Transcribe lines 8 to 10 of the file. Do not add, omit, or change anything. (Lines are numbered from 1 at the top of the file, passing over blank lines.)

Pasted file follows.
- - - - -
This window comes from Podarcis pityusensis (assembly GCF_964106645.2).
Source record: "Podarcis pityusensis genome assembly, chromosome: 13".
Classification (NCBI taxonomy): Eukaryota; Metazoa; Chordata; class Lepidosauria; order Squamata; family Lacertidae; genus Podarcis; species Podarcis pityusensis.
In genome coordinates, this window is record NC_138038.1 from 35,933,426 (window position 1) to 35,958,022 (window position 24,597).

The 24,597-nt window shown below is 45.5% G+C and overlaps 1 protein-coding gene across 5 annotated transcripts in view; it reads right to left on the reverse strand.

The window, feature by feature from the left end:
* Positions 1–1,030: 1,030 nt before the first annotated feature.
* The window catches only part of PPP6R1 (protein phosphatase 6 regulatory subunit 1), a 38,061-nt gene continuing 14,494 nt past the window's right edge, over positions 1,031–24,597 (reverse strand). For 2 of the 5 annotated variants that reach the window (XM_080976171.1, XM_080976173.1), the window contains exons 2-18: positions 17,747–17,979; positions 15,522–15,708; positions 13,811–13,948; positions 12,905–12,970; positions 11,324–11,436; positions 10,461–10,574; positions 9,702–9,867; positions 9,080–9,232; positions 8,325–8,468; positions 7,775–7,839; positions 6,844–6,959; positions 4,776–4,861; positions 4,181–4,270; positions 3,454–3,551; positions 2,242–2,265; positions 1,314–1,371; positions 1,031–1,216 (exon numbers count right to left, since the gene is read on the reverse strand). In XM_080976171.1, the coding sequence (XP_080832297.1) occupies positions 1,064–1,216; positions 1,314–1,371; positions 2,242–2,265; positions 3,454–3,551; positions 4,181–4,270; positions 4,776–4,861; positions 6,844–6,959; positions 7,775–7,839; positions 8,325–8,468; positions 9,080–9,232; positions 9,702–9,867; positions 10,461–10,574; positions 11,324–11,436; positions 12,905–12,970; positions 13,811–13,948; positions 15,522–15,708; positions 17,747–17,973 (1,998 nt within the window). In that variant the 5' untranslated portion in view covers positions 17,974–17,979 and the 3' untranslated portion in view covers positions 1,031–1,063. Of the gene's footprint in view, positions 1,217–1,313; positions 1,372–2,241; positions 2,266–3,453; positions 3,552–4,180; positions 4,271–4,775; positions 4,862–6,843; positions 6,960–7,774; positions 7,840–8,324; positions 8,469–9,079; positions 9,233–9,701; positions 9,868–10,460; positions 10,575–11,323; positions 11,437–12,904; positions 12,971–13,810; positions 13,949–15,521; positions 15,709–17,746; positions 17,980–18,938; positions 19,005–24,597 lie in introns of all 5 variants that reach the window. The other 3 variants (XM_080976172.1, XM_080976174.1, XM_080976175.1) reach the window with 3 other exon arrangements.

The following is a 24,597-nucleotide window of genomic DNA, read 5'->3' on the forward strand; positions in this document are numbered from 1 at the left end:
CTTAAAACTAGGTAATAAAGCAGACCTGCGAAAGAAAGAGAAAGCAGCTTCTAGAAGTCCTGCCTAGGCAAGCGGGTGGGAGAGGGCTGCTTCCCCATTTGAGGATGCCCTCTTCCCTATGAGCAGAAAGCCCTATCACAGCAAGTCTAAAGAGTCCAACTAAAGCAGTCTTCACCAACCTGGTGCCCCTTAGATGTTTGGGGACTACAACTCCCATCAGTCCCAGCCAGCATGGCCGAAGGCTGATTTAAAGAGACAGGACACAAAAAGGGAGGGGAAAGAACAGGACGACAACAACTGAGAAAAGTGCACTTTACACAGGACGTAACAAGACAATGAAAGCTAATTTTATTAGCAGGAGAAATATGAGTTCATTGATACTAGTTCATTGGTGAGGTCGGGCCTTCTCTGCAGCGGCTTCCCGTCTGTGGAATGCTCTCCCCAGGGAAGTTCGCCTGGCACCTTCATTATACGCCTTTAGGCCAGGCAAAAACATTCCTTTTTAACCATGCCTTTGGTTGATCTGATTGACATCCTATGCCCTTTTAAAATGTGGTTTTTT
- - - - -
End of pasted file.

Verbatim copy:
* The window catches only part of PPP6R1 (protein phosphatase 6 regulatory subunit 1), a 38,061-nt gene continuing 14,494 nt past the window's right edge, over positions 1,031–24,597 (reverse strand). For 2 of the 5 annotated variants that reach the window (XM_080976171.1, XM_080976173.1), the window contains exons 2-18: positions 17,747–17,979; positions 15,522–15,708; positions 13,811–13,948; positions 12,905–12,970; positions 11,324–11,436; positions 10,461–10,574; positions 9,702–9,867; positions 9,080–9,232; positions 8,325–8,468; positions 7,775–7,839; positions 6,844–6,959; positions 4,776–4,861; positions 4,181–4,270; positions 3,454–3,551; positions 2,242–2,265; positions 1,314–1,371; positions 1,031–1,216 (exon numbers count right to left, since the gene is read on the reverse strand). In XM_080976171.1, the coding sequence (XP_080832297.1) occupies positions 1,064–1,216; positions 1,314–1,371; positions 2,242–2,265; positions 3,454–3,551; positions 4,181–4,270; positions 4,776–4,861; positions 6,844–6,959; positions 7,775–7,839; positions 8,325–8,468; positions 9,080–9,232; positions 9,702–9,867; positions 10,461–10,574; positions 11,324–11,436; positions 12,905–12,970; positions 13,811–13,948; positions 15,522–15,708; positions 17,747–17,973 (1,998 nt within the window). In that variant the 5' untranslated portion in view covers positions 17,974–17,979 and the 3' untranslated portion in view covers positions 1,031–1,063. Of the gene's footprint in view, positions 1,217–1,313; positions 1,372–2,241; positions 2,266–3,453; positions 3,552–4,180; positions 4,271–4,775; positions 4,862–6,843; positions 6,960–7,774; positions 7,840–8,324; positions 8,469–9,079; positions 9,233–9,701; positions 9,868–10,460; positions 10,575–11,323; positions 11,437–12,904; positions 12,971–13,810; positions 13,949–15,521; positions 15,709–17,746; positions 17,980–18,938; positions 19,005–24,597 lie in introns of all 5 variants that reach the window. The other 3 variants (XM_080976172.1, XM_080976174.1, XM_080976175.1) reach the window with 3 other exon arrangements.

The following is a 24,597-nucleotide window of genomic DNA, read 5'->3' on the forward strand; positions in this document are numbered from 1 at the left end:
CTTAAAACTAGGTAATAAAGCAGACCTGCGAAAGAAAGAGAAAGCAGCTTCTAGAAGTCCTGCCTAGGCAAGCGGGTGGGAGAGGGCTGCTTCCCCATTTGAGGATGCCCTCTTCCCTATGAGCAGAAAGCCCTATCACAGCAAGTCTAAAGAGTCCAACTAAAGCAGTCTTCACCAACCTGGTGCCCCTTAGATGTTTGGGGACTACAACTCCCATCAGTCCCAGCCAGCATGGCCGAAGGCTGATTTAAAGAGACAGGACACAAAAAGGGAGGGGAAAGAACAGGACGACAACAACTGAGAAAAGTGCACTTTACACAGGACGTAACAAGACAATGAAAGCTAATTTTATTAGCAGGAGAAATATGAGTTCATTGATACTAGTTCATTGGTGAGGTCGGGCCTTCTCTGCAGCGGCTTCCCGTCTGTGGAATGCTCTCCCCAGGGAAGTTCGCCTGGCACCTTCATTATACGCCTTTAGGCCAGGCAAAAACATTCCTTTTTAACCATGCCTTTGGTTGATCTGATTGACATCCTATGCCCTTTTAAAATGTGGTTTTTT